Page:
Volume Rate of Change – 4 Things to Consider Before Trading
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Volume Rate of Change Definition
The Volume rate of change or VROC is a technical indicator that measures the rate of change in volume.
In principle, the VROC behaves similar to the Price rate of change (PROC) indicator. However, it is obvious that while PROC measures the rate of change in price, the VROC measures the rate of change in volume.
Volume is one of the most powerful indicators that day traders can make use of. It is available to just about anybody and is a default indicator on most charting platforms. Volume is nothing but the total aggregate of the number of shares that changed hands.
Volume does not differentiate between shares that are only bought or only sold, but rather accounts for both buying and selling.
Using volume, one can analyze the stock’s behavior very clearly. Volume can at times help traders to understand whether the market movement is valid or not.
In fact, most of the chart patterns that are commonly used, such as the head and shoulders pattern, the bullish and bearish flag and pennant continuation patterns also account for changes in volume prior to the break out.
1 – Why should you pay attention to volume?
Firstly, volume is only applicable in markets where the asset or security is cleared via a centralized exchange. This means that only stocks and futures fall into this category.
Spot forex, which is traded over the counter (OTC), is not a perfect example as the spot currency markets are de-centralized and there is no central clearing agency.
Therefore, volume analysis is mostly applicable to just stocks and futures. For example, stocks are cleared at an exchange such as the NYSE, while futures are traded at the CME Group.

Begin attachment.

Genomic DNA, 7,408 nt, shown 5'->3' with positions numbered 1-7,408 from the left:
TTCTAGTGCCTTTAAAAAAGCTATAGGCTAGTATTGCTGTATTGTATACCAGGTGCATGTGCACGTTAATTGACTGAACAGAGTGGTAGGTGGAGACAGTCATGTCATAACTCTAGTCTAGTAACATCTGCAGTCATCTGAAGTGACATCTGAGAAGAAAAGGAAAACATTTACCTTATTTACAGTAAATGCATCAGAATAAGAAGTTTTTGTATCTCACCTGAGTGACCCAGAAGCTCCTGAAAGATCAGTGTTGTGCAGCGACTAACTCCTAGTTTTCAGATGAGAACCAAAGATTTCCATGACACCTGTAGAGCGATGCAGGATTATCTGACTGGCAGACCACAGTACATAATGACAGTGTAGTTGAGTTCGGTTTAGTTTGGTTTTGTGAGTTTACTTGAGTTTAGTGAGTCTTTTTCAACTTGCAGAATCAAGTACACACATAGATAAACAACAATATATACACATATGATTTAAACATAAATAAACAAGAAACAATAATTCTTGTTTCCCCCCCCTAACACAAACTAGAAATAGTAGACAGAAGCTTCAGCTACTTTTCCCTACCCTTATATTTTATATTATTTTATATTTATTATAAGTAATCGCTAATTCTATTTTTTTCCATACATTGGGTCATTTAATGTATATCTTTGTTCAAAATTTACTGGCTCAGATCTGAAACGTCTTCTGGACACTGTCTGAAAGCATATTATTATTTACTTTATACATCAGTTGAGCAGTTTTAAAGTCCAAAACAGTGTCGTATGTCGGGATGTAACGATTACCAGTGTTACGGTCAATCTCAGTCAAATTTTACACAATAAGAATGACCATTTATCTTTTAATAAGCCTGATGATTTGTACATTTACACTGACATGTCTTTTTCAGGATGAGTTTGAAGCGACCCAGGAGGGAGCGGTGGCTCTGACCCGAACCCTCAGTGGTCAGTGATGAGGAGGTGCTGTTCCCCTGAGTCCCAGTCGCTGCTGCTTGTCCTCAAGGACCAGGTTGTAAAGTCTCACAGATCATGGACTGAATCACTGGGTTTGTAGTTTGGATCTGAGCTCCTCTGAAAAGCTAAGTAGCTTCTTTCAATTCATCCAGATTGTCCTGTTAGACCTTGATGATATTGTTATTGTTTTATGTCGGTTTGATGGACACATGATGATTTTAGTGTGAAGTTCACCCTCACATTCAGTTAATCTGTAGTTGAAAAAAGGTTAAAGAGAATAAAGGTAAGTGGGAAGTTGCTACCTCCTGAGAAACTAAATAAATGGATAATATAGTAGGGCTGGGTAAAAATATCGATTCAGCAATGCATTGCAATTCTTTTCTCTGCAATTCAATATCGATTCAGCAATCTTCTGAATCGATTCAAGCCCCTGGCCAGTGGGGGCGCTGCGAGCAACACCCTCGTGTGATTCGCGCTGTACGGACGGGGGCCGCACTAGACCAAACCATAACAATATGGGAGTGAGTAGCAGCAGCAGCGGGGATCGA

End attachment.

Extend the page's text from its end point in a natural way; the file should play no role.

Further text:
This level of centralized exchange makes it possible for every trade or contract to be logged in the exchange’s books.
Volume is the information that is available to every trader and market participant.
There are many volume based indicators which can give traders a completely different perspective of the security being traded.
Many traders tend to focus just on price. But also considering volume can help in expanding one’s horizon and gives a better understanding of what other traders and market participants are doing.
Volume is typically plotted on the price chart at the bottom.
Depending on the security being analyzed, volume can change. Besides volume, there is also a 20-day average volume. This works similar to a simple moving average. The average volume will quickly tell you how popular a security is. You can of course change this to a 10-period or even 5-period average volume.
It is often advised that traders should only trade those securities that have high volume. There are a number of reasons behind this. For one, a high volume security means that it is very liquid.
Buying and selling a high volume stock is easy, especially for day traders. At the same time, a stock with high volume can also help it to absorb any abnormal buying or selling from institutional investors.
The first chart below shows a very simple chart of a security with price and volume.
2 – The Volume Rate of Change Indicator
The Volume rate of change indicator measures the rate of change in volume over the past “n” sessions. In other words, the VROC measures the current volume by comparing it to the volume “n” periods or sessions ago.
VROC can be a powerful technical indicator. When the rate of change is high, you can then compare price to any technical support or resistance levels or use any other price based technical indicators as well.
In such circumstances, the volume rate of change indicator can tell you ahead of time whether the support or resistance levels can be breached and can confirm trends as well.
The Volume rate of change indicator is calculated as follows:
You can see that the similarity in the calculation of the volume rate of change and the price rate of change is just the “price” variable being replaced the “volume” variable.
The next chart below shows the price, volume and the volume rate of change indicator applied to the chart.